Page:Folk-lore - A Quarterly Review. Volume 16, 1905.djvu/426

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374 Bavili Notes.

her mother, having made a long journey into the bush, came across her daughter and asked her how she got there. She said that she had been sold to the chief of that town. After some palavers and delay she was brought back to her town, where she lived as a Ximbindi. She was forbidden to go near the place where she had been buried. The only difference people noticed about her was that her will was not her own, and that her eyes were like those of a person who had been drinking.^

3. Xilunzi, or ndunzi, the intelligence, dies, so they say, with man, and a Ximbindi is simply a tool in the hands of the ndoxi, and has no ndunsi.

4. Nkulu, voice or soul of the dead. The Bakulu, or souls, of the Bavili have nothing to do with witches, or shadows, or ghosts, or breath, or even intelligence : they are the good and guiding voices of the good dead, i.e. of those who are not ndoxi. They prefer to dwell in the heads of some of their near relations, and are placed there as described in the Death and Burial of the Fjort? If they are not fortunate enough to find such a habitation, they are said to hover about the outer division, or verandah, of the houses of their relations. They are never seen. They mourn with their relations when in trouble and long to help them. And they say that if every one of the Bavili were destroyed to-morrow, these Bakulu would hover about in the grass around their town for ever and ever.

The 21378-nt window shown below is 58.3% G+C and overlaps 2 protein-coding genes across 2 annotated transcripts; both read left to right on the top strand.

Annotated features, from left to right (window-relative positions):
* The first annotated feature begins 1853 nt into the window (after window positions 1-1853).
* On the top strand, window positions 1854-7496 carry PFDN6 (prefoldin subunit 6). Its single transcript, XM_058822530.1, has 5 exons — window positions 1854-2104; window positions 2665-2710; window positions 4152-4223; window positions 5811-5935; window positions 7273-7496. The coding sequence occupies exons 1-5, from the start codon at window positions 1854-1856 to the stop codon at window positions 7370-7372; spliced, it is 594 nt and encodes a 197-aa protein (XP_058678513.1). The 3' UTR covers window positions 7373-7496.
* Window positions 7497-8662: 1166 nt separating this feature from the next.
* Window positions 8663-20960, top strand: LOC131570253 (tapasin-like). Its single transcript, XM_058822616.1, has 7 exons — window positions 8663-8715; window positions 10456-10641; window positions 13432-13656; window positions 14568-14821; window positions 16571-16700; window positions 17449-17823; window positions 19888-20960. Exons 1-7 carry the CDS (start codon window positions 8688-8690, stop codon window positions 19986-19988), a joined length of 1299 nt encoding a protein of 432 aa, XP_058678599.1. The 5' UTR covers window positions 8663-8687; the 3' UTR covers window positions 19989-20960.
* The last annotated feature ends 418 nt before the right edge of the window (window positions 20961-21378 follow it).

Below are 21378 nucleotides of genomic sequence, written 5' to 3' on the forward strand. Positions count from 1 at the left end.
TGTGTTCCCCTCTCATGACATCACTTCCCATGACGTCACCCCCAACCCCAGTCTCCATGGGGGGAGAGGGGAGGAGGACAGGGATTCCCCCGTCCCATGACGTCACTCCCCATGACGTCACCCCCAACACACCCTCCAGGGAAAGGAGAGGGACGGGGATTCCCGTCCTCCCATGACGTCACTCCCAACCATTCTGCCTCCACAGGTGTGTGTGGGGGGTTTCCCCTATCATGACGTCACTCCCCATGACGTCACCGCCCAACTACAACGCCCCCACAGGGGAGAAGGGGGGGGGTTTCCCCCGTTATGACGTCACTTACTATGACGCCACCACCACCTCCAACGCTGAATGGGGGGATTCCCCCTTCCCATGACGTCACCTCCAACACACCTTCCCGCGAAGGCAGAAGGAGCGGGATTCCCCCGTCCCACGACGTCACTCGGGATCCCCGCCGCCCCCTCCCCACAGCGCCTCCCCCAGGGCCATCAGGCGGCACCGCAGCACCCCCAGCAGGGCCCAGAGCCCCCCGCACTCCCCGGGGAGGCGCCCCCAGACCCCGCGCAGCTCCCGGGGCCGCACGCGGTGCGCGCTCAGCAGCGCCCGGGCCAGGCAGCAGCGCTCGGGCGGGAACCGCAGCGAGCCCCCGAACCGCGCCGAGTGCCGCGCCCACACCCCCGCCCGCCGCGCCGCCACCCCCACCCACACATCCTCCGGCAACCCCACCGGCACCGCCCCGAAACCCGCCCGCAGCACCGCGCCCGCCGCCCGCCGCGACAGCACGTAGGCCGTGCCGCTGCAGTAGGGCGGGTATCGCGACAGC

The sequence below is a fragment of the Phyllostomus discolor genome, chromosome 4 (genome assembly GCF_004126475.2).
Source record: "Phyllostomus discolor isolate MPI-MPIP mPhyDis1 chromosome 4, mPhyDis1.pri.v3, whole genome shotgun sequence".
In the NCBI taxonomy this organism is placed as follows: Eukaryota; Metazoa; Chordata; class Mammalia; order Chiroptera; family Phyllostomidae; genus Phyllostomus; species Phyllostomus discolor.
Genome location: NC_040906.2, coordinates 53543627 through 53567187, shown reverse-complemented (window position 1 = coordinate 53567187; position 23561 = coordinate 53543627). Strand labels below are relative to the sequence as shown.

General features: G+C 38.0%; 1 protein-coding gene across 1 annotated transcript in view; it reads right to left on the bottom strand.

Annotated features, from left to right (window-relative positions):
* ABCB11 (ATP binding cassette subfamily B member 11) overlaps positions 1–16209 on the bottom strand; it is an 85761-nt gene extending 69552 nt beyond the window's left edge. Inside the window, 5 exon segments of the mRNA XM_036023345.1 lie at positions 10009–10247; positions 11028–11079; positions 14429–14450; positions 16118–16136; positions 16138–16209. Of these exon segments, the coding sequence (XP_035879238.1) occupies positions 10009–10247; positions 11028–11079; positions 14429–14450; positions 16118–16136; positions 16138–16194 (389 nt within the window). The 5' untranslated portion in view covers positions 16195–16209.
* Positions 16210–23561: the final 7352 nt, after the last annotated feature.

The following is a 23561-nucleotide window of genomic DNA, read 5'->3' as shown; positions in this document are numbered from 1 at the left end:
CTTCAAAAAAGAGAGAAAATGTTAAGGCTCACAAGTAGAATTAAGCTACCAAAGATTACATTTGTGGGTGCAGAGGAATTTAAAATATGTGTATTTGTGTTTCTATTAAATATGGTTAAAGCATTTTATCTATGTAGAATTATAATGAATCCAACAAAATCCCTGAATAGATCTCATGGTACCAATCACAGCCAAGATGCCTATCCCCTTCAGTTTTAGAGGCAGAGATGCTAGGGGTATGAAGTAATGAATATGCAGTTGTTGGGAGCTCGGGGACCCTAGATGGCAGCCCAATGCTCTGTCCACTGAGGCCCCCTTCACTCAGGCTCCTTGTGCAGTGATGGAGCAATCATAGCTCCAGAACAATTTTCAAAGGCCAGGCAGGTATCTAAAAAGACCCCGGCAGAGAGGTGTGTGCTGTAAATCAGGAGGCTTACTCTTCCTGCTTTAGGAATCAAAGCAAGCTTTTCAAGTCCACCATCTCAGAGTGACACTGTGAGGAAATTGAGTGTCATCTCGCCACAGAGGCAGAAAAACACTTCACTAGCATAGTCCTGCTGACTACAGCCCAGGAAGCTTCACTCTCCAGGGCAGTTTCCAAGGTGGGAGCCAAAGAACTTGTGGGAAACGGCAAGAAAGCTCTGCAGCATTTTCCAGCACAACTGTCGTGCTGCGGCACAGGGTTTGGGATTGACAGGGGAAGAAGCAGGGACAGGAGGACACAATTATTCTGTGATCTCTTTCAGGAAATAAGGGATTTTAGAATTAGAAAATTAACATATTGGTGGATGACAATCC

I was very much touched the other day when present at the funeral of a woman whom I had learnt to respect very much, to note the careful way in which the brother picked up the sacred earth from the grave of his now

^ [There is, of course, no reason to suppose that these narratives have any basis in fact further than the abduction of people for sale into slavery, accomplished perhaps with the aid of hypnotism? N. W. T. — I knew the parties. R. E. D.]

"^Folklore, vol. viii. p. 136.